As we all know, Nelson Mandela is a saint: he freed his people from oppression, restored their inalienable, Nature-given right to vote, and brought justice to South Africa. He raised his country from the vilest pits of evil and made it a flourishing democracy, free from the violence and terror that plagued it in its darker years.
Its people are noble and free, its government is enlightened and just, its Human Development Index declined for a decade after 1994 and still isn’t back up to where it was, its second president was an HIV denialist who compared “orthodox AIDS” scientists to Nazis in an attempt to justify an anti-retroviral drug ban that cost hundreds of thousands of lives, its current president was accused of raping a HIV-positive woman and responded by reporting that he took a shower afterwards to “minimize the risk of contracting the disease,” the average woman in the country is more likely to be raped than complete secondary school, the murder rate has increased by an order of magnitude in the last 40 years despite underreporting of murders of whites, and 20 percented of the white population emigrated in the decade after the 1994 reforms, citing crime as a primary reason for leaving — and given that white farmers are being murdered by the thousands and genocide has become a serious concern, it’s not hard to see why.
Channel 4 calls Mandela’s legacy a “qualified success”, saying that, although “just after Nelson Mandela left office, UN crime statistics marked South Africa as the worst in the world for murder and assault — of the countries where statistics are gathered”, he established South Africa as “one of the world’s great democracies.” Perhaps they believe that those two words, ‘great’ and ‘democracy,’ always coincide, but a look at South Africa and at its presidents shows that they do not. The New Yorker is even more pessimistic:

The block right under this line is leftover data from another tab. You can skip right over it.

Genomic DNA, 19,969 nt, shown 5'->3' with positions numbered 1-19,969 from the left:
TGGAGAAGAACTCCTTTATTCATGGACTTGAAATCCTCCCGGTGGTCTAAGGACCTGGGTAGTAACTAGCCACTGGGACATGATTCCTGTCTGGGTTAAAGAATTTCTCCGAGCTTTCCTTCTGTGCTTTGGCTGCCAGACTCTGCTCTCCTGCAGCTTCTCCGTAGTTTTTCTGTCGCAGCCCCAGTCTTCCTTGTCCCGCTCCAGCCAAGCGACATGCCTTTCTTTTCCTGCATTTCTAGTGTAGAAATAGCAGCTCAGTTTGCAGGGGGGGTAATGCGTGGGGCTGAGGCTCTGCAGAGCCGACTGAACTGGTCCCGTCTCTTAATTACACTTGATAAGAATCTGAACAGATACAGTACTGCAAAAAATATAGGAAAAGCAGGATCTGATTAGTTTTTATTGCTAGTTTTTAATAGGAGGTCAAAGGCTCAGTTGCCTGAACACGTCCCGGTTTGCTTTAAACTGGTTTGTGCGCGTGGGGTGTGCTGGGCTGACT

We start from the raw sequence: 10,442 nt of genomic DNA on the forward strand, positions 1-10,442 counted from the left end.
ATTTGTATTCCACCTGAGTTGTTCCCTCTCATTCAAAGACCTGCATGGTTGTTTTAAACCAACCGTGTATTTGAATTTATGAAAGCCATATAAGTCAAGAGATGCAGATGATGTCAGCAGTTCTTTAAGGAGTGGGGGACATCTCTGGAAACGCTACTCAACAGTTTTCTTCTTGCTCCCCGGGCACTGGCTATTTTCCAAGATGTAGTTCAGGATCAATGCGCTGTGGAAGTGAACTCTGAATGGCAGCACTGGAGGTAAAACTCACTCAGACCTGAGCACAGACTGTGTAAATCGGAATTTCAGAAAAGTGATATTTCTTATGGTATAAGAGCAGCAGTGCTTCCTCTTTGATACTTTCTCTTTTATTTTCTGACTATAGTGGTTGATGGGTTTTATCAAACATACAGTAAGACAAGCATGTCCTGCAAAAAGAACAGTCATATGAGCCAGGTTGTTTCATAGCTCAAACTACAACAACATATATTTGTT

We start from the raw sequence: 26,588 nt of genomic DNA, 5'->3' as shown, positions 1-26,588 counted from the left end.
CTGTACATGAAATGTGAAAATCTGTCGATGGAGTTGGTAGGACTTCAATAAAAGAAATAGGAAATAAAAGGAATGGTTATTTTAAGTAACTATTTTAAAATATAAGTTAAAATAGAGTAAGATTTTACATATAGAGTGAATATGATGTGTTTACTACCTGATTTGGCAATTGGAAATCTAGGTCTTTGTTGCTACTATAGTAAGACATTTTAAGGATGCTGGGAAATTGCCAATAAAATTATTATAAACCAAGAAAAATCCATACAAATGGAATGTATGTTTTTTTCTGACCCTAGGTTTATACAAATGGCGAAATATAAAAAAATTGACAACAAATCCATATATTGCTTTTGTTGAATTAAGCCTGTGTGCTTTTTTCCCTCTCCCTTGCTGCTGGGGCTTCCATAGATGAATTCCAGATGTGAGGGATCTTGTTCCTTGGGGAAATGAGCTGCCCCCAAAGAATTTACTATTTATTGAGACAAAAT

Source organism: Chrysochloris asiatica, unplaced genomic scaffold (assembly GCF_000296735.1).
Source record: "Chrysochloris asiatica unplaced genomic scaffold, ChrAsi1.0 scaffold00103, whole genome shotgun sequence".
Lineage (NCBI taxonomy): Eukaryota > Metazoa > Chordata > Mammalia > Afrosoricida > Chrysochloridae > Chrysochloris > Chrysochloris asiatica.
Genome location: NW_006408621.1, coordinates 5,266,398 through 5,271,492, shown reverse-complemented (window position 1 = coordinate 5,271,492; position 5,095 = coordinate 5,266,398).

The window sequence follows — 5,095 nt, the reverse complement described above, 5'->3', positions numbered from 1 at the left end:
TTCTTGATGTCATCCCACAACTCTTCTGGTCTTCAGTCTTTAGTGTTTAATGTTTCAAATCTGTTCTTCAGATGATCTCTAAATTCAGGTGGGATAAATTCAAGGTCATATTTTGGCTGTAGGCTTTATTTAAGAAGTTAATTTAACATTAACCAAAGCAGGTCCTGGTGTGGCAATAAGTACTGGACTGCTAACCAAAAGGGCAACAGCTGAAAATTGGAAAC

Mandela’s twenty-seven years in prison condemned the South African regime in a way few could have predicted at the time of his sentencing. But it also allowed him to view the trajectory of other anticolonial movements from the sidelines. When he was sworn in as President, he had the perspective of three decades of postcolonial history, much of it validating the idea that reconciliation held more promise than the decidedly less charitable route that states like Zimbabwe took. No figure could garner Mandela’s moral standing by simply pantomiming forgiveness out of necessity. He believed in the redemptive power of forgiveness. But he also recognized that it was the only route that lay between civil war and the mass exodus of the moneyed, educated class of white people who were integral to the economy.
Praise Mandela, he wasn’t Mugabe! It must be admitted that he wasn’t — that it could have been worse. He managed to not only avert civil war, but also institute a functioning democratic system capable of the peaceful transfer of presidential power — though, considering who followed him, one may wish that he hadn’t.
But already in his successes one may see the dark stirrings of something far outside the doctrine of the church of democracy that has declared him a saint: just look at how he handled the regime change. Whether it was to avoid leaving any faction dissatisfied enough to go to war or simply to cover up administrative incompetence that, as the Sunday Times put it, “could have destroyed the election,” the parties “cut a deal among themselves” to manufacture an outcome that no one would contest. Had the wisdom of the people been allowed to shine through unaltered, things would have been much worse. Mandela’s greatest achievement was not bringing democracy to South Africa, it was helping to subvert it.